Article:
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Outdoor Training: An Insiders Guide

by Nick Baines August 24, 2020

Outdoor Fitness – Training In Nature

Coronavirus forced a lot of us to take our fitness regimes out of the gyms and into our gardens, parks and streets. When the government declared we could only go outside for exercise, the number of runners and cyclists swelled. New habits were formed, social media took a new turn, and ‘couch to 5k’ saw newcomers fall in love with running.

Away from air-conditioning units and recirculated air, outdoor training is one of the best ways to improve your fitness. And here’s our favourite ways to do just that:

Run Hill Repeats

Whether you’re looking to shorten your 5k time, or improve your stamina in sports like football, rugby or skiing, running hill repeats is a sure-fire way to get you there. First, you need to find a decent hill to climb – 100-200 metres should do it and you can always build up from there. It’s important not to find a hill that’s too big, as the goal here is to sprint up as fast as you can.

Warm up before you begin, then launch up the hill at a fast, but steady pace. Keep your body upright with a slight lean up the hill. Once at the top, it’s time for the slow walk down – a time to rest – before we do it all again. Look to start at around three repeats your first week, and add an extra one each week going forward. Running hill repeats can really give your legs a burn, so you probably only want to do these once a week, balancing it out with flatter runs and other workouts.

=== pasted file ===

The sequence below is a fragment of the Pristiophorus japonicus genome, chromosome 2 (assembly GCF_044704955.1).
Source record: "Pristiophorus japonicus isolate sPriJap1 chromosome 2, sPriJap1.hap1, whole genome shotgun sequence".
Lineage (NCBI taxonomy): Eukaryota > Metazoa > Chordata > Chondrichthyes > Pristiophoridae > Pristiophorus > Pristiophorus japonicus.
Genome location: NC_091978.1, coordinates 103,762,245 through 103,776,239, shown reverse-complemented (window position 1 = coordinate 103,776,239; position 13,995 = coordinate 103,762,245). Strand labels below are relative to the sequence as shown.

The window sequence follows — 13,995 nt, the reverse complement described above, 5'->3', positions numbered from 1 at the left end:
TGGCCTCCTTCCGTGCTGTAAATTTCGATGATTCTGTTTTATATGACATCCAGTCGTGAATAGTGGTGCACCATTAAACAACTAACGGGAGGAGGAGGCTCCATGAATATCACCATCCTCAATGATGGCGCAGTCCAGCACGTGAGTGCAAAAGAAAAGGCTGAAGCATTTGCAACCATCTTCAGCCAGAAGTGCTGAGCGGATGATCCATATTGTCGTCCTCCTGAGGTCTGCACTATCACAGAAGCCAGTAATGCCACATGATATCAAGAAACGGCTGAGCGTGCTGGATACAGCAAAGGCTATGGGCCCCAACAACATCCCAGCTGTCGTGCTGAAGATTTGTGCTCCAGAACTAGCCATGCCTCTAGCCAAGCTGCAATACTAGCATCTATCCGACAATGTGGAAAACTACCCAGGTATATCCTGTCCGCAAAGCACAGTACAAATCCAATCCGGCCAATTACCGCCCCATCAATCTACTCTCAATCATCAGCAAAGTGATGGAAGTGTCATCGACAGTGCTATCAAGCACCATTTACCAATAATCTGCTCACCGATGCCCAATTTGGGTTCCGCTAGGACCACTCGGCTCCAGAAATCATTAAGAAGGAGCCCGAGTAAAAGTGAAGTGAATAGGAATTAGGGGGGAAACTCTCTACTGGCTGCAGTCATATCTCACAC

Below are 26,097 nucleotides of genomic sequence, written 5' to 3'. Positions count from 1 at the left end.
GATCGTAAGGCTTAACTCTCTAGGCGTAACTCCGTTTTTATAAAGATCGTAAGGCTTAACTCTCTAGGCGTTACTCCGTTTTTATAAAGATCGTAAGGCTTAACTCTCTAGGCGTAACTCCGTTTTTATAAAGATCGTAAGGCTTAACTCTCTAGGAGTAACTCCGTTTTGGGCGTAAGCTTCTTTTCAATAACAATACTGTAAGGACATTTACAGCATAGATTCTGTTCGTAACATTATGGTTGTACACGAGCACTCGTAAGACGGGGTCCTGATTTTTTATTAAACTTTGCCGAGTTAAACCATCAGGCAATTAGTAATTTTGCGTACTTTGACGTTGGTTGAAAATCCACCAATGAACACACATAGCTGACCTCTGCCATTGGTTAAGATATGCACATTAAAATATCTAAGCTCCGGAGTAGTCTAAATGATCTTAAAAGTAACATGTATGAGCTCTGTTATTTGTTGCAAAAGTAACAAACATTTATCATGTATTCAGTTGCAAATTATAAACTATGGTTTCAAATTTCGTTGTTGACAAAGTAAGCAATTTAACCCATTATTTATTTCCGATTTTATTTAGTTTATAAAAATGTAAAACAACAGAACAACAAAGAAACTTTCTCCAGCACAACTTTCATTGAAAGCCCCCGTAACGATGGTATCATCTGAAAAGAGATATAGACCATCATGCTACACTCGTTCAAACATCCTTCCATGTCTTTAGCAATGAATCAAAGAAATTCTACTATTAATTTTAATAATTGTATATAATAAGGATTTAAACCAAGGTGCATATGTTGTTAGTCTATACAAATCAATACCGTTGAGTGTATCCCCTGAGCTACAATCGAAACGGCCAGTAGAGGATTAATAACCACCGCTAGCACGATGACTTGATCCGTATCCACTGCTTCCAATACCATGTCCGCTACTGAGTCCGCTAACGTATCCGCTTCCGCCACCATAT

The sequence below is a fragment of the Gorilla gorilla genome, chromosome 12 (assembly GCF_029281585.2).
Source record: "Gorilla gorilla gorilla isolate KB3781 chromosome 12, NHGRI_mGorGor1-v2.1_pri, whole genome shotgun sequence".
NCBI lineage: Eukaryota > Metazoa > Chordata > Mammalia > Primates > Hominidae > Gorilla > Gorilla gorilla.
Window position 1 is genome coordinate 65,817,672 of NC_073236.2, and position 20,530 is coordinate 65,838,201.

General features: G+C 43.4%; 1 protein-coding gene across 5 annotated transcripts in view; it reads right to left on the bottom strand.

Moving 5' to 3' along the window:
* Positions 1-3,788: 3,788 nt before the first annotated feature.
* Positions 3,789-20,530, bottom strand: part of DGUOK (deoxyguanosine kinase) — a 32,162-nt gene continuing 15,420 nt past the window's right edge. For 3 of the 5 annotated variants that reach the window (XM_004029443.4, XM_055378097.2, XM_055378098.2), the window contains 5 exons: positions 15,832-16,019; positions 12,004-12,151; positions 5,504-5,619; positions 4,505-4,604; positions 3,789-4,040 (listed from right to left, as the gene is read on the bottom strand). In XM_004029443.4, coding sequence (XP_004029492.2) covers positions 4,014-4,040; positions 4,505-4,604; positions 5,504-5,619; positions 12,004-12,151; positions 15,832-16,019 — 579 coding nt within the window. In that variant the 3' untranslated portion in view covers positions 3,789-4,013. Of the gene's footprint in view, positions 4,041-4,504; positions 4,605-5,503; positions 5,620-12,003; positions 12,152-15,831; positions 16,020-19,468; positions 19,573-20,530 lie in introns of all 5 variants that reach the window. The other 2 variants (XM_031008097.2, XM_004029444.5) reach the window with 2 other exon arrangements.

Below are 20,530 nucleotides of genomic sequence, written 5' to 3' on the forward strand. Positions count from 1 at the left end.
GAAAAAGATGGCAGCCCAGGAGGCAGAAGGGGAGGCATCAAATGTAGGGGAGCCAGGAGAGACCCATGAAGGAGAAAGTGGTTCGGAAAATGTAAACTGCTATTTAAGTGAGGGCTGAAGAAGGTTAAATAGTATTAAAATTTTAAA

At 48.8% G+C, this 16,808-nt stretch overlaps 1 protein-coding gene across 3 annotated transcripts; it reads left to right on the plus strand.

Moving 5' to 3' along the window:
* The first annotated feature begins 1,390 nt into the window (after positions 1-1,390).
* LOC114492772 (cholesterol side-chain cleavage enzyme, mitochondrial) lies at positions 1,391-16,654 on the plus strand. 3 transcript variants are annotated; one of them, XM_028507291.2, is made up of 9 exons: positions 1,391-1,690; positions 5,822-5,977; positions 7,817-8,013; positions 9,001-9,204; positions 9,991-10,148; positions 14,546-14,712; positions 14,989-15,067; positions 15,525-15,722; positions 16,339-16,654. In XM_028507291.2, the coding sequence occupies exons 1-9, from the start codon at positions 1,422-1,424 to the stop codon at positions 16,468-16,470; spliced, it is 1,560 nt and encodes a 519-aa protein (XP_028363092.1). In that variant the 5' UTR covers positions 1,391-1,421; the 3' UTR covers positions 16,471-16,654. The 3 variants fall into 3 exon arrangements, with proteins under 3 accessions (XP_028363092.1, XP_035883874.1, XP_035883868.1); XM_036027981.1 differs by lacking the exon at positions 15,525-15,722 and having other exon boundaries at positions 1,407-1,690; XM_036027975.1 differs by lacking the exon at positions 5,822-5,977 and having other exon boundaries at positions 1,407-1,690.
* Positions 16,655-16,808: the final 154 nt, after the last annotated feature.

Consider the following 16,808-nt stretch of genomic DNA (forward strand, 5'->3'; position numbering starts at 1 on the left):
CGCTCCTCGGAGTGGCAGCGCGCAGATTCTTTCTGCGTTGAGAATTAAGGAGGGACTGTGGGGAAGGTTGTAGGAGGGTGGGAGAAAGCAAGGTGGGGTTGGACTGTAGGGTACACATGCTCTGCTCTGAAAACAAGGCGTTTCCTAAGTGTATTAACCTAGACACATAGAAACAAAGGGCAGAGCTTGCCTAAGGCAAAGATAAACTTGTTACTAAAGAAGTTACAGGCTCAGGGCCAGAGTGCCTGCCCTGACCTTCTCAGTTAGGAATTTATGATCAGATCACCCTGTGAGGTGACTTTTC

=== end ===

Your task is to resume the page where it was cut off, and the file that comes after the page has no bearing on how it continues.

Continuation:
Create Outdoor Circuits

A lot of public parks and woodlands have circuit equipment dotted throughout. These can include everything from pull up bars and log lifts, to sit-up decks and climbing walls. These can be a great way to keep your outdoor training fun and varied. Some might be scattered along a 5k running loop, while others may be sporadically located in a much smaller setting.

However, you don’t need all this fancy outdoor equipment to do circuits, you can lean on a bench to do some dips or drop to the floor for push-ups and burpees. Whatever circuit setup you can access or create, treat your routine like a HIT workout, spending no more than two minutes on each activity, with the aim of building to three or four rounds depending on your fitness and ability levels.

Wild Swimming

Swimming is a great low impact activity that builds endurance, muscle strength and cardiovascular fitness. Open water swimming needs to be approached with caution and knowledge of local currents and tides, while rivers require their own safety precautions. One of the big rules of wild swimming is that you should never go alone. 

Even in the city you can still find access to some great swimming spots. In London the Hampstead Heath ponds have year round swimmers, posing another health benefit of wild swimming, cold water immersion.

Cold water immersion is another subject to tackle entirely and again needs safety measures in place, but with proponents like Wim Hoff extolling the virtues of cold water on the nervous system, it’s an activity that can have profound benefits on the body.

Nick Baines
Nick Baines


With an insatiable thirst for travel, Nick Baines is a journalist based on the UK’s south coast. With more than 20 years experience in snow sports, he’s contributed features to publications all over the world.


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